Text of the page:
Last week I travelled with the Victorian Young Labor group organised by the Transport Workers’ Union (TWU) and some of the most freaking determined, inspiring students.
As PPE President, Clare Elliott aptly puts it, “I could never have adequately prepared for the quality of this trip.”
I won’t bore you with naming all of the amazing MPs, staffers, and unionists we talked with (jk I’ll list them at the end), but below are the key takeaways I had from our interactions with them. Honestly, these lessons are valuable within so many areas of your life – not just the political realm.
If you want to be a politician, don’t. But also, do.
Or, stick to your values.
Like so many other women and girls who saw Julia Gillard lead our country, my year 12 yearbook goal stated “PM” (and for the record, I will never feel shame in looking up to Australia’s first female Prime Minister). So, when Chris Bowen decisively stated that if your goal is to become a politician, then you shouldn’t be, I was initially taken aback. Chris made a fair case, though; It’s not that you shouldn’t EVER become a politician, but that you need outside experience to develop real values that represent you so that you can better represent others.
The previous night, we had dinner with TWU representatives, Wayne Swan, and NSW Senator Tony Sheldon. I’ve gotta admit, I had no idea who Tony was before this dinner, but the conversation I had with him and LIRA President, Lani Dumas, echoes Chris Bowen’s sentiment. Tony was elected to the Senate for the first time in 2019 after his experiences in TWU, barkeeping, and cleaning – he had a plethora of different experiences. To encapsulate our conversation, he said that to solely pursue a career in politics and not gain outside experiences is a disservice to yourself and a major disservice to the people you’re meant to represent. Essentially, how are you meant to develop genuine values when all you’ve seemed to strive towards is a career in politics?
Penny Wong (moment for applause) communicated her values of honesty, transparency, and character. She relayed that she actually cares if she is right or wrong. We see so many instances of people doing anything to ensure that they are seen as “in the right” – not just in politics, though there are overwhelming examples of them. We were so fortunate to watch Penny in action in Senate Question Time and grill the Government on their vaccine rollout. The Government had multiple, conflicting answers, none in line with the Budget they’d just announced, and the Opposition called the Government out on this.
Kristina Keneally candidly admitted to us that just the day before, she’d stuffed up something she’d said in front of Parliament, caught some slack for it, but owned up and took responsibility for her mistake. KK, committed to her values in accountability, corrected her mistake.
On a lighter note, when Tanya Plibersek was asked “What advice do you have for women wanting to enter politics?” she replied with, “Just do it.” And this leads me to my next key point.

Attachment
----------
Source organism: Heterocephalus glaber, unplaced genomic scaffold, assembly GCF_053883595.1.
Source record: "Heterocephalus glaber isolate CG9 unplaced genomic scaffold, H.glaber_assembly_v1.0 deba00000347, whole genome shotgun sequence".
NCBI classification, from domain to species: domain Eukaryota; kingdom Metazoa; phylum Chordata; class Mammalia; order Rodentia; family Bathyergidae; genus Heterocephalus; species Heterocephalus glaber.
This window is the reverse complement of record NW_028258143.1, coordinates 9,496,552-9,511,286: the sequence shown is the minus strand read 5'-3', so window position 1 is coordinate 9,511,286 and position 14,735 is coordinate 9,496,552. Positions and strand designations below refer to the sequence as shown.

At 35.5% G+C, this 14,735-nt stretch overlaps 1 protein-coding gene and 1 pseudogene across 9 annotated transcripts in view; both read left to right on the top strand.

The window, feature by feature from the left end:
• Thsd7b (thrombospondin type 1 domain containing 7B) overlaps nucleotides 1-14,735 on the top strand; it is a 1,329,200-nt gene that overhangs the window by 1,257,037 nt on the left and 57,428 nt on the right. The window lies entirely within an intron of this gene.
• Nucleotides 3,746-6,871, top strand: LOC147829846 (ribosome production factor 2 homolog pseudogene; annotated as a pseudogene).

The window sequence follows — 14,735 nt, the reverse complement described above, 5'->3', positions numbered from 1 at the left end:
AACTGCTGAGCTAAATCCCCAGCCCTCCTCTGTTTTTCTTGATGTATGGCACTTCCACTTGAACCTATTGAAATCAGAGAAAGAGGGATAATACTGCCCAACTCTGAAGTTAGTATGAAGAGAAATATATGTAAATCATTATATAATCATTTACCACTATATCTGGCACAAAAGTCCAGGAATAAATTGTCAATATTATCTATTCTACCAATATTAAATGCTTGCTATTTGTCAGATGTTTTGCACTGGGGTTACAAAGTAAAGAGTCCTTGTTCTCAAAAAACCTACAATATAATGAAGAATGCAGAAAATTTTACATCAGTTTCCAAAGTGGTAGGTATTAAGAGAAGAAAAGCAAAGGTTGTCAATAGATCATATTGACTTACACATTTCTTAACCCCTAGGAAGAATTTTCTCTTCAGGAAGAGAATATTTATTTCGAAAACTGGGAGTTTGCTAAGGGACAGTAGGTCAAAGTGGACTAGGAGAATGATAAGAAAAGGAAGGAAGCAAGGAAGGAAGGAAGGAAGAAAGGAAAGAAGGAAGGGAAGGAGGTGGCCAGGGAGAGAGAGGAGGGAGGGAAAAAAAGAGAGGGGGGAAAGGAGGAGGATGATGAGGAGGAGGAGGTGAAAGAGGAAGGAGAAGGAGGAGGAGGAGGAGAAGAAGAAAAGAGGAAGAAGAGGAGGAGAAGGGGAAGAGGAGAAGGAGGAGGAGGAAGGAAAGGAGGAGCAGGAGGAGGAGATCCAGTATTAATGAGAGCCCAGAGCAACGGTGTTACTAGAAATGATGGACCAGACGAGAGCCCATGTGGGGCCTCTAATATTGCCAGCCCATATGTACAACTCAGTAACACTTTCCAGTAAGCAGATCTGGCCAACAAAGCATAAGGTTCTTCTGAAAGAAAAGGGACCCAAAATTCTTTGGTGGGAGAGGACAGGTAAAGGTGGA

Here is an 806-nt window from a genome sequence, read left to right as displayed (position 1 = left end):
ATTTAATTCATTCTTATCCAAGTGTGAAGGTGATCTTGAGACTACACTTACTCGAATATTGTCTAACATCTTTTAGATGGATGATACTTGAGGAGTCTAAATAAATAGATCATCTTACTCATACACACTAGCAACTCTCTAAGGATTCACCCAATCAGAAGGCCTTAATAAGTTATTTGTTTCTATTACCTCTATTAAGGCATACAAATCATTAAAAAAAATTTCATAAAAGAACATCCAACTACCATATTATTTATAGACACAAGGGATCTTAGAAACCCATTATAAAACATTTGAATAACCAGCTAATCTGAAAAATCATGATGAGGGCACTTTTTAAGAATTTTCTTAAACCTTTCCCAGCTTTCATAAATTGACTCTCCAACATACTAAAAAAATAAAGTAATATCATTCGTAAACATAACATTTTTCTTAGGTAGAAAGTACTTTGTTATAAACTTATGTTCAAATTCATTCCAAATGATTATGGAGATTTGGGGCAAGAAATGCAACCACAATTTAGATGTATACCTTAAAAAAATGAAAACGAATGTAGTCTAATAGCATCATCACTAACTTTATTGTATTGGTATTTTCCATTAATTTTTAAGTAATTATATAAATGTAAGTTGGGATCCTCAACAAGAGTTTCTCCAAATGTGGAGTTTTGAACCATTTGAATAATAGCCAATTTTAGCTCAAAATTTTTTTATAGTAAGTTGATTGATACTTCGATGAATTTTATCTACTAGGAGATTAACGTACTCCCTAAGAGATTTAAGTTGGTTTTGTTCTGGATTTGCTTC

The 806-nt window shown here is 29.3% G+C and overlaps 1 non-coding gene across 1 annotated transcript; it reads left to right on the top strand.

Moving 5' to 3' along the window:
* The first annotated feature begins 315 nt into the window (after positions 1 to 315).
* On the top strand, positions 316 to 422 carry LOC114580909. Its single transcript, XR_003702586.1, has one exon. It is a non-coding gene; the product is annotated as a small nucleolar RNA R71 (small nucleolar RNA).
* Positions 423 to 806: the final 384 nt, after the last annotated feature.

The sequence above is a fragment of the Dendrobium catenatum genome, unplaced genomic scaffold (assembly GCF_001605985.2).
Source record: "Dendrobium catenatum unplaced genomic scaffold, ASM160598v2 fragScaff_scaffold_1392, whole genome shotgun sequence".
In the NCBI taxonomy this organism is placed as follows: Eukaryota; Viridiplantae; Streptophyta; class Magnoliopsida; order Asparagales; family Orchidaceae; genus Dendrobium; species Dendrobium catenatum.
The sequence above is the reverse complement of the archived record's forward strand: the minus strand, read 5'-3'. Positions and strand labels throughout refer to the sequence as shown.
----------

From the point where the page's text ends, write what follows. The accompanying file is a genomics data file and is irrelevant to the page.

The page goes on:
🔥 Women 🔥
I’ll be candid about this – I had to rely on other people’s memory of our meetings with MPs like Penny and Tanya because I think I got a bit starry-eyed (don’t judge me, you’d also feel like this if you were in the same room as these absolute guns).
Tanya joined us in the Labor Caucus Room (!!!!), discussing her current role and experiences. After Tanya’s “Just do it” response, we found that MP Anne Aly had snuck in behind us and, damn, what Anne said about Tanya had us tearing up (or was that just me…). Dr. Anne Aly was first elected in 2016, and she described how Tanya had made a space for Anne to grow into her role and supported her in this very new environment. Seeing this dynamic relationship and women supporting each other was a defining moment in my Canberra Trip experience, and they are an inspiration to us all.
Penny Wong reiterated that every person needs to listen to and advocate for women. Perhaps a revelation for some…hey Scomo…but this should be a fundamental principle in everyone’s life. The political realm is a more difficult and hostile place than it is for men (just take a look at the Gillard years, and more recently, Brittany Higgins’ experiences). Every person needs to contribute to a safer environment for everyone.
We also discussed with Penny mentoring opportunities, and she admitted that as an openly LGBT+ Asian woman, there wasn’t anyone who really represented her that she felt she could look up to. However, women in general have been an inspiration; her South Australian colleagues
“I want to be Anne Aly when I grow up.”
Or, hold onto your personality.
Something that struck me was the personalities exuberated by the people we met – especially the women. I’ve often dismissed engaging in politics because of how bland and soul-crushing it can be represented as. But, damn, Anne Aly is a pillar of personality and staying true to yourself and your values.
After the Opposition’s Budget Reply, we were so lucky to see them out of the chamber, cheering them on. Anne Aly chose to stick around and chat with us. She talked with us about her expertise in counter-terrorism and her experiences as a university professor and with the United Nations. I can’t even adequately describe the energy she emits. Anne recalled how excited she was to be the closing speaker at a UN conference, but after long days of delegates bickering and making no progress, she used her closing speech to condemn their efforts and describe her disappointment. After these experiences, she grappled with how to become an effective change agent and never expected to become a politician, but received a call from WA Labor asking her to run for a seat and never looked back.
Jo Ryan came over and asked Anne what she was doing later. Anne Aly replied she was gonna stick around to talk with us some more and then she’s bloody going home to watch Ginny and Georgia and, wow, the entire room had a chuckle.
“You can decide not to be interested in politics, but you can’t decide not to be affected by it.”
Or, burst your bubble.